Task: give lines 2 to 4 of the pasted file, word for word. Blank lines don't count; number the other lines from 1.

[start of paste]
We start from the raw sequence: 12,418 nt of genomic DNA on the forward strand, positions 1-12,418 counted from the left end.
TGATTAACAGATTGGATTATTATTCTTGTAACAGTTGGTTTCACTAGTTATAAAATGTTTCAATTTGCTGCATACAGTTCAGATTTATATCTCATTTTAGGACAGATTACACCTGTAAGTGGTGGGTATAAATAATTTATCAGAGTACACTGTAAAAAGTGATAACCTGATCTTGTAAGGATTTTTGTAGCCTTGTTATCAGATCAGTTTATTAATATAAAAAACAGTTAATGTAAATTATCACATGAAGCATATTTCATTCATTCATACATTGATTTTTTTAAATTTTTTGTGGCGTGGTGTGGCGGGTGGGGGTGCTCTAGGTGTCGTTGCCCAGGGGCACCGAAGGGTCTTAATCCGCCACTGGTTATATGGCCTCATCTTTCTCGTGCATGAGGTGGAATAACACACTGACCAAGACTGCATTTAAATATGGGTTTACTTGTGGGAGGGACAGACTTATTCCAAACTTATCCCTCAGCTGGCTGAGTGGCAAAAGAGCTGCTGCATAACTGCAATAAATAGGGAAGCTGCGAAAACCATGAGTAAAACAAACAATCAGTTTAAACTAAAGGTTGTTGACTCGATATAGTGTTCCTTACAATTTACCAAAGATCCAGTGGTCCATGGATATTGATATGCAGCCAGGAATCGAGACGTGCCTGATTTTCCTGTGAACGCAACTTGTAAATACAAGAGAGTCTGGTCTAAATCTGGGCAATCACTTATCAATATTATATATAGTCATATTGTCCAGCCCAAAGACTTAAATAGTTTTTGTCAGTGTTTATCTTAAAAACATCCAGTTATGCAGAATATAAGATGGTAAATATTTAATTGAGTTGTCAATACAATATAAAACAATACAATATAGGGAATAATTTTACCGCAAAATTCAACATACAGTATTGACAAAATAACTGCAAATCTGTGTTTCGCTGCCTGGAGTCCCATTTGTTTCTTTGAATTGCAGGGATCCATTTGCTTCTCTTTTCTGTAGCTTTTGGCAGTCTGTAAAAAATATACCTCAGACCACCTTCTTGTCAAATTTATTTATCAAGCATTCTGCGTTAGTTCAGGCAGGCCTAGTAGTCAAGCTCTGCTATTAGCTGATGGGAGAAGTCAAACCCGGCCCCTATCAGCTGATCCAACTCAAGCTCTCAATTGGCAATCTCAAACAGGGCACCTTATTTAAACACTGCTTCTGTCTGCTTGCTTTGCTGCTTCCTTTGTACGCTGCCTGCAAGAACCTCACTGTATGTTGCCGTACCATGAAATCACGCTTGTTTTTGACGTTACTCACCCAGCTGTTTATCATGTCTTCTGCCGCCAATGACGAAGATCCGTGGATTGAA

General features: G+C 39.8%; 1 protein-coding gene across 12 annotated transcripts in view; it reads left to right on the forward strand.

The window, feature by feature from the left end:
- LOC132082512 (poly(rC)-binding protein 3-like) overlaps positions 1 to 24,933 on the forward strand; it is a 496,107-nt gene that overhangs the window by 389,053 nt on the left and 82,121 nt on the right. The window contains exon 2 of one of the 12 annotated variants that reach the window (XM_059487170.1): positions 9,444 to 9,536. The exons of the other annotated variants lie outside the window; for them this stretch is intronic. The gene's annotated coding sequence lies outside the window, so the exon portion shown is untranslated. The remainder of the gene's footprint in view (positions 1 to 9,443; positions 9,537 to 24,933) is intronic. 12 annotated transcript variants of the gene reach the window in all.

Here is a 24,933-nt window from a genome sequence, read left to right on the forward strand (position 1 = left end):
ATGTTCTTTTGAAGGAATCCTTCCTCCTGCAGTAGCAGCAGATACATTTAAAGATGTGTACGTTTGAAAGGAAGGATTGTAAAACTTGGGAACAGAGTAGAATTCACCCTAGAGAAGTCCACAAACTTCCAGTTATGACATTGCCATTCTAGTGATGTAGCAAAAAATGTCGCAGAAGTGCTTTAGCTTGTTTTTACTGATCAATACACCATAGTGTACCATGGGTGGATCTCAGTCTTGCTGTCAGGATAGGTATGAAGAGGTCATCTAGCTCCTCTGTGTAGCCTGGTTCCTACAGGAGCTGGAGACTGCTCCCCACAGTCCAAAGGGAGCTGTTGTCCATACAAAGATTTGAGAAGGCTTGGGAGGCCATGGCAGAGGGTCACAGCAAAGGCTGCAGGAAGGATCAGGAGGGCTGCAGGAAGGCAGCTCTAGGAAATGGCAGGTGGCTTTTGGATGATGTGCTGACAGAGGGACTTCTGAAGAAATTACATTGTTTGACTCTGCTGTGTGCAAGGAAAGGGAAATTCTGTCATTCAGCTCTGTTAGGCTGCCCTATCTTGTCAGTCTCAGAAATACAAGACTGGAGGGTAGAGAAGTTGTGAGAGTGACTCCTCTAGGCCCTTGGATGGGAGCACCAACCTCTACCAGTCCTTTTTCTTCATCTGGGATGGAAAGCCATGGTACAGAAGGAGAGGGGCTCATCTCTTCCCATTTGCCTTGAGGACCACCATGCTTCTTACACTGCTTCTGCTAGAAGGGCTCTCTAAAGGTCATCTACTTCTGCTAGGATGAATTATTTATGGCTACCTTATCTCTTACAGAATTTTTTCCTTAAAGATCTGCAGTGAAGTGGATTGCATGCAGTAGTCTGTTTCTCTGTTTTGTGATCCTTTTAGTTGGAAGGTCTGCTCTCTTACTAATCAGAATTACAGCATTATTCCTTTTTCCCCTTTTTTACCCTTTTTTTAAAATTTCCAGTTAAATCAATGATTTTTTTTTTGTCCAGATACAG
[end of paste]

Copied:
TGATTAACAGATTGGATTATTATTCTTGTAACAGTTGGTTTCACTAGTTATAAAATGTTTCAATTTGCTGCATACAGTTCAGATTTATATCTCATTTTAGGACAGATTACACCTGTAAGTGGTGGGTATAAATAATTTATCAGAGTACACTGTAAAAAGTGATAACCTGATCTTGTAAGGATTTTTGTAGCCTTGTTATCAGATCAGTTTATTAATATAAAAAACAGTTAATGTAAATTATCACATGAAGCATATTTCATTCATTCATACATTGATTTTTTTAAATTTTTTGTGGCGTGGTGTGGCGGGTGGGGGTGCTCTAGGTGTCGTTGCCCAGGGGCACCGAAGGGTCTTAATCCGCCACTGGTTATATGGCCTCATCTTTCTCGTGCATGAGGTGGAATAACACACTGACCAAGACTGCATTTAAATATGGGTTTACTTGTGGGAGGGACAGACTTATTCCAAACTTATCCCTCAGCTGGCTGAGTGGCAAAAGAGCTGCTGCATAACTGCAATAAATAGGGAAGCTGCGAAAACCATGAGTAAAACAAACAATCAGTTTAAACTAAAGGTTGTTGACTCGATATAGTGTTCCTTACAATTTACCAAAGATCCAGTGGTCCATGGATATTGATATGCAGCCAGGAATCGAGACGTGCCTGATTTTCCTGTGAACGCAACTTGTAAATACAAGAGAGTCTGGTCTAAATCTGGGCAATCACTTATCAATATTATATATAGTCATATTGTCCAGCCCAAAGACTTAAATAGTTTTTGTCAGTGTTTATCTTAAAAACATCCAGTTATGCAGAATATAAGATGGTAAATATTTAATTGAGTTGTCAATACAATATAAAACAATACAATATAGGGAATAATTTTACCGCAAAATTCAACATACAGTATTGACAAAATAACTGCAAATCTGTGTTTCGCTGCCTGGAGTCCCATTTGTTTCTTTGAATTGCAGGGATCCATTTGCTTCTCTTTTCTGTAGCTTTTGGCAGTCTGTAAAAAATATACCTCAGACCACCTTCTTGTCAAATTTATTTATCAAGCATTCTGCGTTAGTTCAGGCAGGCCTAGTAGTCAAGCTCTGCTATTAGCTGATGGGAGAAGTCAAACCCGGCCCCTATCAGCTGATCCAACTCAAGCTCTCAATTGGCAATCTCAAACAGGGCACCTTATTTAAACACTGCTTCTGTCTGCTTGCTTTGCTGCTTCCTTTGTACGCTGCCTGCAAGAACCTCACTGTATGTTGCCGTACCATGAAATCACGCTTGTTTTTGACGTTACTCACCCAGCTGTTTATCATGTCTTCTGCCGCCAATGACGAAGATCCGTGGATTGAA

General features: G+C 39.8%; 1 protein-coding gene across 12 annotated transcripts in view; it reads left to right on the forward strand.

The window, feature by feature from the left end: